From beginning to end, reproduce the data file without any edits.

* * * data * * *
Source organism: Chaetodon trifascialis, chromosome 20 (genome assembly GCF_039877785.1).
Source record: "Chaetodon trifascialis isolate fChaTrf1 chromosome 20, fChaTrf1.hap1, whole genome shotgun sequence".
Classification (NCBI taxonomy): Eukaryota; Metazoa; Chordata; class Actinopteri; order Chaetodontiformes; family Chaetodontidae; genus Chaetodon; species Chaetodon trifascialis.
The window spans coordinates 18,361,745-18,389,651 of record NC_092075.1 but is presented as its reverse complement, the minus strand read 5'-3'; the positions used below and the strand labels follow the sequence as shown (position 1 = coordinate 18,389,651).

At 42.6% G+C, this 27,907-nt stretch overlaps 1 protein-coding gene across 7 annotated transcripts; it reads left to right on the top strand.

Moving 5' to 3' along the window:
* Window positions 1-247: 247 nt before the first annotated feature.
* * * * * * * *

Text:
Source organism: Chaetodon trifascialis, chromosome 20 (genome assembly GCF_039877785.1).
Source record: "Chaetodon trifascialis isolate fChaTrf1 chromosome 20, fChaTrf1.hap1, whole genome shotgun sequence".
Classification (NCBI taxonomy): Eukaryota; Metazoa; Chordata; class Actinopteri; order Chaetodontiformes; family Chaetodontidae; genus Chaetodon; species Chaetodon trifascialis.
The window spans coordinates 18,361,745-18,389,651 of record NC_092075.1 but is presented as its reverse complement, the minus strand read 5'-3'; the positions used below and the strand labels follow the sequence as shown (position 1 = coordinate 18,389,651).

At 42.6% G+C, this 27,907-nt stretch overlaps 1 protein-coding gene across 7 annotated transcripts; it reads left to right on the top strand.

Moving 5' to 3' along the window:
* Window positions 1-247: 247 nt before the first annotated feature.